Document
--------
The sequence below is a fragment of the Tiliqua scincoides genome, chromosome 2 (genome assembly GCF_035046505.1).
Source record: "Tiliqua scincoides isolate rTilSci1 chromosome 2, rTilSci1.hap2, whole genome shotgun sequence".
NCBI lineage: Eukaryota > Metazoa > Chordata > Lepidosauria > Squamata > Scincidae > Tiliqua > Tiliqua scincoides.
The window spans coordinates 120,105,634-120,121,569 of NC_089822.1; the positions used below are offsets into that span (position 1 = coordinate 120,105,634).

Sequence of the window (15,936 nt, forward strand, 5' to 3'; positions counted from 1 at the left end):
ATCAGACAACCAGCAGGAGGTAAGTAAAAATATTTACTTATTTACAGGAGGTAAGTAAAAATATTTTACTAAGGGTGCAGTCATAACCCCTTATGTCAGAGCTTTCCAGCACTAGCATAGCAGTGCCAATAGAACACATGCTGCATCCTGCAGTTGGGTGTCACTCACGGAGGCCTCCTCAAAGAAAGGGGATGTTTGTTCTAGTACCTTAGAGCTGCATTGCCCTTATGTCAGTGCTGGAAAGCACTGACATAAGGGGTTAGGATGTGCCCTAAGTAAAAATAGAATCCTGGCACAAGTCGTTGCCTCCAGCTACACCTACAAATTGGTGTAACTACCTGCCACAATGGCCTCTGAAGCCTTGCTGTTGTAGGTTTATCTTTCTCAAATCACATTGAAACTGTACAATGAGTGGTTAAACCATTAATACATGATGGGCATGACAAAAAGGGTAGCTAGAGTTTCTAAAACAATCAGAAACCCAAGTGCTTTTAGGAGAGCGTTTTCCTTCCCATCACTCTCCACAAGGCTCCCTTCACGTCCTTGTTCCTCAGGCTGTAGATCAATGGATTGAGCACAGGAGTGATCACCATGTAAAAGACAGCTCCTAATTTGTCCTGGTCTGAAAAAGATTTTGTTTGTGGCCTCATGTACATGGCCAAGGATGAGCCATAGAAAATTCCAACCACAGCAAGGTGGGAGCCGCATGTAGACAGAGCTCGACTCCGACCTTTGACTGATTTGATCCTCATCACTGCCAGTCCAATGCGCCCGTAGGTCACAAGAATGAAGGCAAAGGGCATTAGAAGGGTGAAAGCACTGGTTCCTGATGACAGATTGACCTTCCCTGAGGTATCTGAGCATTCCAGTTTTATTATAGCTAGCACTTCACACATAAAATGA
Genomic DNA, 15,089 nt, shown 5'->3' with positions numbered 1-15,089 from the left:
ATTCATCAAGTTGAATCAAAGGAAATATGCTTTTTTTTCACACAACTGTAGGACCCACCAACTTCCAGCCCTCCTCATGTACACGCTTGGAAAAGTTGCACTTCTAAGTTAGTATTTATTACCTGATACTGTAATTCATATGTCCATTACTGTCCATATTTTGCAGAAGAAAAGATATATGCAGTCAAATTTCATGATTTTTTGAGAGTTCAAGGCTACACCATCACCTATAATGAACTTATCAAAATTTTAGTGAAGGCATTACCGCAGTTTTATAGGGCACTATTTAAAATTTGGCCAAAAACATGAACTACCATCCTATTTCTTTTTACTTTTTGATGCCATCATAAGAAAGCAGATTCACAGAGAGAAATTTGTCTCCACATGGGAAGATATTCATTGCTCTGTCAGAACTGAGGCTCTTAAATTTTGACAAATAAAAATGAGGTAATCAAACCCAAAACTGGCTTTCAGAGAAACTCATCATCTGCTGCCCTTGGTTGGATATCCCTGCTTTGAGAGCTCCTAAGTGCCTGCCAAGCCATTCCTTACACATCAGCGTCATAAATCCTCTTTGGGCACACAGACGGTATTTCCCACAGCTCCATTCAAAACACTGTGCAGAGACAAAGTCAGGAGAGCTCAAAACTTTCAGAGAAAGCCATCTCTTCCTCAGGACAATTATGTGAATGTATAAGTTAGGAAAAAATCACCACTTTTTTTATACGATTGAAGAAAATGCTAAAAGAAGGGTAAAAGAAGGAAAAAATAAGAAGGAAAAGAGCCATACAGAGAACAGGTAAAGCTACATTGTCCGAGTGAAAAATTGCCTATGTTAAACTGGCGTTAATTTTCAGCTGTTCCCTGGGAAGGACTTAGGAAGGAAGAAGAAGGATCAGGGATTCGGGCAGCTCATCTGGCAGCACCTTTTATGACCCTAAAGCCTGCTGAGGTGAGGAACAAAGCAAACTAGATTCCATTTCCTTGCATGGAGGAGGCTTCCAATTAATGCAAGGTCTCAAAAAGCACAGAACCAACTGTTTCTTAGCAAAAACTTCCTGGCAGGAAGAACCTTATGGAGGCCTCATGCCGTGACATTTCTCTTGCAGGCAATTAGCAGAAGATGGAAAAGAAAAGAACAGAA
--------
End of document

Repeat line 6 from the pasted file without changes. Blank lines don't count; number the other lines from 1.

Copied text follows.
ATCAGACAACCAGCAGGAGGTAAGTAAAAATATTTACTTATTTACAGGAGGTAAGTAAAAATATTTTACTAAGGGTGCAGTCATAACCCCTTATGTCAGAGCTTTCCAGCACTAGCATAGCAGTGCCAATAGAACACATGCTGCATCCTGCAGTTGGGTGTCACTCACGGAGGCCTCCTCAAAGAAAGGGGATGTTTGTTCTAGTACCTTAGAGCTGCATTGCCCTTATGTCAGTGCTGGAAAGCACTGACATAAGGGGTTAGGATGTGCCCTAAGTAAAAATAGAATCCTGGCACAAGTCGTTGCCTCCAGCTACACCTACAAATTGGTGTAACTACCTGCCACAATGGCCTCTGAAGCCTTGCTGTTGTAGGTTTATCTTTCTCAAATCACATTGAAACTGTACAATGAGTGGTTAAACCATTAATACATGATGGGCATGACAAAAAGGGTAGCTAGAGTTTCTAAAACAATCAGAAACCCAAGTGCTTTTAGGAGAGCGTTTTCCTTCCCATCACTCTCCACAAGGCTCCCTTCACGTCCTTGTTCCTCAGGCTGTAGATCAATGGATTGAGCACAGGAGTGATCACCATGTAAAAGACAGCTCCTAATTTGTCCTGGTCTGAAAAAGATTTTGTTTGTGGCCTCATGTACATGGCCAAGGATGAGCCATAGAAAATTCCAACCACAGCAAGGTGGGAGCCGCATGTAGACAGAGCTCGACTCCGACCTTTGACTGATTTGATCCTCATCACTGCCAGTCCAATGCGCCCGTAGGTCACAAGAATGAAGGCAAAGGGCATTAGAAGGGTGAAAGCACTGGTTCCTGATGACAGATTGACCTTCCCTGAGGTATCTGAGCATTCCAGTTTTATTATAGCTAGCACTTCACACATAAAATGA